YOU MISSED THE SOLSTICE AT NEWGRANGE!
Small wonder you missed the experience at the 2500 year old passage grave called Newgrange (Ireland) -- as next week between December 19 and 23 -- if the weather cooperates -- 20 lucky people a day will crowd into the ancient Irish monument's main chamber. There, they'll bathe in 17 minutes of light of the rising sun that lights up the passage of the monument on the shortest days of the year. This year about 28,000 people applied to take part in the ritual at the Newgrange monument, located in the Irish countryside in County Meath.
Each year as many as 200,000 people come to visit Newgrange, making it the most visited archaeological site in Ireland. I've managed to visit Newgrange twice but never at Solstice time. Access to the monument is controlled by the Brú na Bóinne Visitor Center. The solstice is the most sought-after time to visit the monument. So in 2000 the visitor center switched to a lottery system for tickets, deeming luck-of-the-draw fairer than a ten-year-long wait list. Schoolchildren pick the winners in late September or early October. For five days around the winter solstice, those 20 lottery winners a day are granted access to the chamber at sunrise. And on the day of the actual winter solstice--usually December 21--several hundred people also gather outside Newgrange to watch the sunrise.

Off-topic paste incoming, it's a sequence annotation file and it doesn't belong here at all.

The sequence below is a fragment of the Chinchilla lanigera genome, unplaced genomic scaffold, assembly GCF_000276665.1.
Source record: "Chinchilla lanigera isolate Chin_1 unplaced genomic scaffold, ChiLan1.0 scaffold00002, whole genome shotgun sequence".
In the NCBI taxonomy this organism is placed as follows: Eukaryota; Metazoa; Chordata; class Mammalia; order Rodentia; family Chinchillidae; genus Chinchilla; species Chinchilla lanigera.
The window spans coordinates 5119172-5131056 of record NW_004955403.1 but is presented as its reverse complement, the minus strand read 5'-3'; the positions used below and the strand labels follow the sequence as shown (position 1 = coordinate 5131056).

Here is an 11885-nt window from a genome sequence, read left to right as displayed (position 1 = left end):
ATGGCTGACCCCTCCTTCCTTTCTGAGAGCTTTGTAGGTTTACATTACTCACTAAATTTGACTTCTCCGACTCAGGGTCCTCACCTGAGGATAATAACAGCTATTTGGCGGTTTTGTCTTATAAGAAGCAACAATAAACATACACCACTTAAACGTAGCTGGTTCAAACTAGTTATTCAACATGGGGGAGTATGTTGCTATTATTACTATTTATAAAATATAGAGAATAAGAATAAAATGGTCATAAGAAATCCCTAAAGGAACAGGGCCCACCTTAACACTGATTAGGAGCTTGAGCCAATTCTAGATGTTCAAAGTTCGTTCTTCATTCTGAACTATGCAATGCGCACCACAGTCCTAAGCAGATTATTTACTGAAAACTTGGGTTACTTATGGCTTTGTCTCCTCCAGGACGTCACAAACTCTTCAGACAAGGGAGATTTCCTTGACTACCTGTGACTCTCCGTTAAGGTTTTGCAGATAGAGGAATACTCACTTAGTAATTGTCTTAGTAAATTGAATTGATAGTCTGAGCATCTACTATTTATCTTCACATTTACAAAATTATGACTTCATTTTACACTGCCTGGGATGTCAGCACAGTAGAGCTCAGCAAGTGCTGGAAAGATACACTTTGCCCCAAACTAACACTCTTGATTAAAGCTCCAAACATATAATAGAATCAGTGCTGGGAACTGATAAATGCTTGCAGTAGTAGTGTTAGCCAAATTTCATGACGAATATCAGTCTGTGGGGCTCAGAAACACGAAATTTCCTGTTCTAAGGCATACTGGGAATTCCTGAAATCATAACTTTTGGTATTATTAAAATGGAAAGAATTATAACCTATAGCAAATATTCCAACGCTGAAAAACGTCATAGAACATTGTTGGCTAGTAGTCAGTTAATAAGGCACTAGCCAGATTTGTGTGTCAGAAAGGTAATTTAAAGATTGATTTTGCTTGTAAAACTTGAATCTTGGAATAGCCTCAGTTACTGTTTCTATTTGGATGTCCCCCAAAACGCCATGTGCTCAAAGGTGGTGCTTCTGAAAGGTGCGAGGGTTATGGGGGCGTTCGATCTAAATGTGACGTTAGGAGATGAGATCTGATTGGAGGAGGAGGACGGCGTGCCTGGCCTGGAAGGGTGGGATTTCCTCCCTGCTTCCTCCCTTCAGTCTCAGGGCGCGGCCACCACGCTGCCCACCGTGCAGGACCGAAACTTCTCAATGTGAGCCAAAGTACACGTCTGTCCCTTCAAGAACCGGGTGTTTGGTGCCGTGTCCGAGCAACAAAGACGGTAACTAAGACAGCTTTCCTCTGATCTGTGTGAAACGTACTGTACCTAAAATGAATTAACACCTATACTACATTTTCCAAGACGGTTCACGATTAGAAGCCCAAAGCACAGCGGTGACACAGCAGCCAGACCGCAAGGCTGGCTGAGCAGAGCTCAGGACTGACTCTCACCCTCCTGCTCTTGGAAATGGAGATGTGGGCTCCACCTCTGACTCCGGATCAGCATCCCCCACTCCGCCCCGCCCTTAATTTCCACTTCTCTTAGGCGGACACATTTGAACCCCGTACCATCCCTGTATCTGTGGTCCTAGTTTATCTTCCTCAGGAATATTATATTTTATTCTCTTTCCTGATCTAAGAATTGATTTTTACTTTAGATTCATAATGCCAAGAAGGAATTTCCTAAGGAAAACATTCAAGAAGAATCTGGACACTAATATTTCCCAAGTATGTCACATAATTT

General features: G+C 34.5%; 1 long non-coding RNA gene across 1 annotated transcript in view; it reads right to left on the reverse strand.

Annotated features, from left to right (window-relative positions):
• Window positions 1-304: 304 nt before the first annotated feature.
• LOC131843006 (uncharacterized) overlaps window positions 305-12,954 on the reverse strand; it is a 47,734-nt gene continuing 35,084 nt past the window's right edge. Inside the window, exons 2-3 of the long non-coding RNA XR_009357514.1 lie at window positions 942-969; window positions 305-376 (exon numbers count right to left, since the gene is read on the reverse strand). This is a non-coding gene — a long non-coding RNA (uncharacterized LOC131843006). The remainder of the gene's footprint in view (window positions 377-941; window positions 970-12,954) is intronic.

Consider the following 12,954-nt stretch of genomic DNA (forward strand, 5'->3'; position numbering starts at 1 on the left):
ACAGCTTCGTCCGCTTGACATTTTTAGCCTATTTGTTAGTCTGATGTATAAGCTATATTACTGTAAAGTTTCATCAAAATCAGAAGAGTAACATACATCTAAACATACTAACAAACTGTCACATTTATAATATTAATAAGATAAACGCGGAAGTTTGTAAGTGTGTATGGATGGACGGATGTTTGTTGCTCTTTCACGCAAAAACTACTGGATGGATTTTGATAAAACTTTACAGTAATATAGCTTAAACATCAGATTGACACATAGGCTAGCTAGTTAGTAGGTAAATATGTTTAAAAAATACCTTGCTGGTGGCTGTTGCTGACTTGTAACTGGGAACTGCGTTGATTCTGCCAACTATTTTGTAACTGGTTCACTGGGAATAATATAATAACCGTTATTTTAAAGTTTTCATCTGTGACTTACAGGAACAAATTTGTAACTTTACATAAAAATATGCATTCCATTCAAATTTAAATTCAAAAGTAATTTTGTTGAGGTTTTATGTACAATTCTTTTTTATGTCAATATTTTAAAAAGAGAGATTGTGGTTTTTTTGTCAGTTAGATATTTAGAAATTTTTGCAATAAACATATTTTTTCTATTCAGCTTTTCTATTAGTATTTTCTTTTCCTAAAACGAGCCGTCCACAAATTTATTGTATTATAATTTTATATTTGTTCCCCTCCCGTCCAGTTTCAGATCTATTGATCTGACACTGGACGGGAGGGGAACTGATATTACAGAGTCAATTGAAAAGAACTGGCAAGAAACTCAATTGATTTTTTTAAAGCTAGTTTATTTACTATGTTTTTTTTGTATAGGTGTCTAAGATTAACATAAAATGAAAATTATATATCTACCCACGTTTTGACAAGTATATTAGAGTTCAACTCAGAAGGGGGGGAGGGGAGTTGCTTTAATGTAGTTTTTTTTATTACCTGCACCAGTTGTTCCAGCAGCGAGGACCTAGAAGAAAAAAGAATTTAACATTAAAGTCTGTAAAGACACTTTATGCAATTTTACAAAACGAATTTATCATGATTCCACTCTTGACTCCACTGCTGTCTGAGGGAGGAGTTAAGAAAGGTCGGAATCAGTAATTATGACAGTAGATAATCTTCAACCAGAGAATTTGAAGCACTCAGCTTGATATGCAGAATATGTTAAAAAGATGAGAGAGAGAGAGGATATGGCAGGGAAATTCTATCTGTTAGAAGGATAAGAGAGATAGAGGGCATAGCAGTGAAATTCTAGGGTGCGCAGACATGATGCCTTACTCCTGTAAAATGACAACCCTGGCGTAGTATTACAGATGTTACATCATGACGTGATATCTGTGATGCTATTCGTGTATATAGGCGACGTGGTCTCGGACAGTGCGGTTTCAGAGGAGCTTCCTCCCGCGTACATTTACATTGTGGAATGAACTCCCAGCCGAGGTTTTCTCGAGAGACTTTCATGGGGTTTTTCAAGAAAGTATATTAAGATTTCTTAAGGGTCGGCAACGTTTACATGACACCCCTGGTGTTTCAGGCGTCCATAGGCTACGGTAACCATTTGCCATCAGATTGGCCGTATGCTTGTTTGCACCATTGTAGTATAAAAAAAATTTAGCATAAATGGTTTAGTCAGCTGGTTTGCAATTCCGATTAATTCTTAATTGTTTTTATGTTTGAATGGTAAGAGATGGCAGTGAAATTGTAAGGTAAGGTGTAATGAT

The monument incorporates knowledge that could only have been gained through precise astronomical observations. "The people who built it knew about the winter solstice -- knew when it occurred, knew where the sun would rise -- and built a monument that took advantage of that event and incorporated it symbolically into the monument," says astronomer Edwin Krupp of the Griffith Park (Los Angeles) Observatory. The 62-foot-long passage faces the winter solstice sunrise. A little window above the door allows light from the rising solstice sun to reach the depths of the burial chamber from about 8:58 a.m. to 9:15 a.m. local time.
Newgrange is the most elaborate of several passage tombs in the rich agricultural lands along
the Boyne River about 30 miles (50 kilometers) north of Dublin. The number of area monuments "suggests this wasn't a small rural community of a few farmers and herders," Krupp says. "We're seeing something there certainly bordering on chiefdomship, if not actually a
chiefdomship." According to Krupp, the full story behind the purpose of Newgrange and its kin is still shrouded in mystery. "It is very deliberately designed and constructed to capture the light of the rising sun at the winter solstice, to allow that beam of light to fall on the innermost chambers of it--a place where the remains of the honored dead were incorporated," Krupp said. Scratch marks in the window above the door indicate that rocks were repeatedly removed and put in place to open and close the window, suggesting a regular gathering at the monument for a winter solstice ritual.
"The winter solstice is a crucial moment, in that it marks the time the sun has reached the depths of winter--its darkest moment, its death, and its rebirth," Krupp added.
Source: National Geographic News (7 December 2006)